The two Robins on the southern fence of the back garden of 40 The Drive (near Buckingham Park), (TQ  219 063), went through a brief territorial battle with a sudden flurry. 
Robins usually breed from late March in holes in dense scrub including gardens. They may breed twice or even thrice in one year. 
Robin Movies
Robin Nest Box
New Shoreham Garden Bird Database 2005
Shoreham-by-Sea (Town & Gardens) 2005

10 January 2005
We keep finding Smooth Newts, Triturus vulgaris, on the paths in the garden on the town side of Mill Hill. I found another six tonight. I tend to pick them up and put them in the small pond some 20 metres away. Smooth Newts are the commonest newt species in England.
NB: Palmate Newts with their webbed feet also occur in Shoreham.

Common Newt (Photograph by Andy Horton)
Last summer I dug out a lot of old concrete and found nearly a hundred. Some were 50 cm underground.

Newts do not hibernate, they just enter a state of torpor when the overnight average temperature is below about 5° C. Newts are also seldom active on land during periods of hot and/or dry weather. Research has also shown that they seem to be less active on windy nights. The periods of mild weather we have experienced so far this winter have enabled newts to become active, this is why you have been finding them out foraging at night in January.

Shoreham-by-Sea (Town & Gardens) 2005

 4 January 2005
The wooden fence separating the shingle from the concrete promenade has probably been there for over fifty years. There are two common and distinctive lichens growing well above high tide limit (in air laden with salt spray in the breeze that was steady Force 6  gusting to gales, with white crests to the foamy sea waves breaking up to a metre in height) and these were the yellow and blue-green species. 
Adur Lichens

By the beach huts between Widewater Lagoon and the sea, a smallish brown pipit was feeding amongst the mosses on the shingle. It was very plump and healthy looking with strong dark brown breast, and pale legs which are diagnostic of the Meadow Pipit. This small can vary in appearance according to the state of its moult and winter visiting birds often appear a richer brown than the locals (my observations only). 
Adur Coastal 2005

3 January 2005
North of Old Shoreham Toll Bridge two Little Grebes spent most of the time diving repeatedly under the surface of the River Adur estuary on a rising neap tide at about 2.5 metres (two hours after low water). 
Adur Estuary 2005

On the Coastal Link Cyclepath north of Old Shoreham, there was a flock of between a dozen and thirty thrushes in the Hawthorn.They looked paler and slightly plumper than Song Thrushes, and there did not appear to be any red underwing, although they flew off at my approach. My educated guess are that these are Fieldfares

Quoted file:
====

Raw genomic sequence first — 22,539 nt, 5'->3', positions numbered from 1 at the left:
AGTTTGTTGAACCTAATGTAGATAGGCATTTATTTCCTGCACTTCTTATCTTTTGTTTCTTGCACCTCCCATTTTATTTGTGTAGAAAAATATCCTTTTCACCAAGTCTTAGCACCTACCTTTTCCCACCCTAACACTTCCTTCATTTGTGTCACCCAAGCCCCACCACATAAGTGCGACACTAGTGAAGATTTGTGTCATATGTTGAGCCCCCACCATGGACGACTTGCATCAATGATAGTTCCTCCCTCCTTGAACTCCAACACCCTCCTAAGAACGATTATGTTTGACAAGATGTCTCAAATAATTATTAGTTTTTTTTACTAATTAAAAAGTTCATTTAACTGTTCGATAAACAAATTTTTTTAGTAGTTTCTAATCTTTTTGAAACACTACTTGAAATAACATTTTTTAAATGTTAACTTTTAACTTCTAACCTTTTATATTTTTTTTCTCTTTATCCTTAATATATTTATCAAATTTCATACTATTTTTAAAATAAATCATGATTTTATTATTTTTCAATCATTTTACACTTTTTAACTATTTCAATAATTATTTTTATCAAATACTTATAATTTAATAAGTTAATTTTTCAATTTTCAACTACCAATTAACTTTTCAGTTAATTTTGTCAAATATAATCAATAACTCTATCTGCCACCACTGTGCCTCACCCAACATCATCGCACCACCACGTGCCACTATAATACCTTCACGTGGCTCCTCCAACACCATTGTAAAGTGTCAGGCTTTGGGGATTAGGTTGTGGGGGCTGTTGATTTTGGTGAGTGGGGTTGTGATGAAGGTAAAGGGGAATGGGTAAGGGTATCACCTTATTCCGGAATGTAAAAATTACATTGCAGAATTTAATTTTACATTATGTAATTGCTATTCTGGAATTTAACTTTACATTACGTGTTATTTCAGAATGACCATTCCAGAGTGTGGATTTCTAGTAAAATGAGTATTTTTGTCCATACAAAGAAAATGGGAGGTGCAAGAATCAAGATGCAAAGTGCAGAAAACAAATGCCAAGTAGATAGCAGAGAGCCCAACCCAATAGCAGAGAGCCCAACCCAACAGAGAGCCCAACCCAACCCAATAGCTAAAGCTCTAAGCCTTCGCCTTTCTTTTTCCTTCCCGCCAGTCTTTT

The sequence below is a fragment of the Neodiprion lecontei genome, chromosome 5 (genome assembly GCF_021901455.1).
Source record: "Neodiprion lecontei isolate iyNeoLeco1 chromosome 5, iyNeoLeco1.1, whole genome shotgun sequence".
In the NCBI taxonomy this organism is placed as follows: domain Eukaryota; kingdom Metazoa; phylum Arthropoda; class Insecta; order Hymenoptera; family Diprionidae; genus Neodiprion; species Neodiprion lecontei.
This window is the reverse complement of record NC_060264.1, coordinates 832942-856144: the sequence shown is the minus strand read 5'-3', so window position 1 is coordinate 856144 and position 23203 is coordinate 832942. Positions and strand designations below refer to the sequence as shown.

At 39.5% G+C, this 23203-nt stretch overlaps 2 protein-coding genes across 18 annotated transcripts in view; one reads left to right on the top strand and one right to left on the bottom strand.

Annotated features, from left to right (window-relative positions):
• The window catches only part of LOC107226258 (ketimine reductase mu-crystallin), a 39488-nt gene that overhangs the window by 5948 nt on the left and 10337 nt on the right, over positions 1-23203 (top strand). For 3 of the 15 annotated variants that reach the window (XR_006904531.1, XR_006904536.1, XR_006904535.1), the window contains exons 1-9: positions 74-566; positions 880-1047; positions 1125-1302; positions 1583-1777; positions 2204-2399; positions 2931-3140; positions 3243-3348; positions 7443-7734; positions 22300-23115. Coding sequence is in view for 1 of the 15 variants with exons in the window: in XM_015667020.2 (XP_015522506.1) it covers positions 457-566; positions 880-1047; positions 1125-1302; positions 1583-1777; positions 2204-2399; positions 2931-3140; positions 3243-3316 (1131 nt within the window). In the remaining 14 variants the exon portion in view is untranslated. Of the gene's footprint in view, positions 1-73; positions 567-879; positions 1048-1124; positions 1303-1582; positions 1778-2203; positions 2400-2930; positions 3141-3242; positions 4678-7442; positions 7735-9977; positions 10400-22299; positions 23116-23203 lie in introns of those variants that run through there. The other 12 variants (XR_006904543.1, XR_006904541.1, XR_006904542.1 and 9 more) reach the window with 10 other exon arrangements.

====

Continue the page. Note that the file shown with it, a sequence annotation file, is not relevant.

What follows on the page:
The only fungi observed were some bracket fungi on a rotten log. 
Adur Levels 2005

1 January 2005
The first birds seen this year were a flock of of more than a dozen House Sparrows at junction of Corbyn Crescent and Dolphin Road in the town of Shoreham. 
Shoreham-by-Sea (Town & Gardens) 2005

Adur Nature Notes 2005:   Index Page

31 December 2004
A large Peregrine Falcon was seen flying around Shoreham Harbour Power Station chimney (where the nest box is) at 10:00 am.

Report by Peter Talbot-Elsden
Southwick Nature 2004
Adur Nature Notes  December 2004 Reports

28 December 2004
21 different birds were spotted in the back garden of 40 The Drive (near Buckingham Park), (TQ  219 063), during the weekly visits in 2004. The most prevalent birds were Starlings with 143 recorded on 18 different occasions, the most often seen was the Blackbird on 26 occasions with 66 recorded birds. Other birds often seen included Greenfinches 115, Chaffinches 46, Blue Tits 44 and Collared Doves 35. Highlights included a Goldcrest and Goldfinches and the greatest surprise was the single appearance of a Rook.
Garden Bird List 2004
Garden Bird List 2004 Spreadsheet

December 2004 Reports
November 2004 Reports
October 2004 Reports
September 2004 Reports
August 2004 Reports
July 2004 Reports
June 2004 Reports
May 2004 Reports
April 2004 Reports

Mill Hill 2004 (with new map)
History of Mill Hill
Mill Hill News Reports 2004

Chalk Downs 2004
Flora of Shoreham-by-Sea

Adur Valley Biodiversity Network  (forum)

MultiMap Aerial Photograph of the Adur Levels and Downs

Urban Wildlife Webring

Link to more detailed wildlife reports for January to March 2003
Link to the spring wildlife reports for 2003
Adur Valley Nature Notes  October - December 2002

Link to Adur Valley Nature Notes 2003Link to the Adur Nature Notes 2004 Index page

Adur Valley Nature Notes  January to March 2002
Adur Valley Nature Notes  April - June 2002
Adur Valley Nature Notes  July - September 2002
Adur Valley Nature Notes  October - December 2002

Mill Hill, north of Shoreham

Adur Valley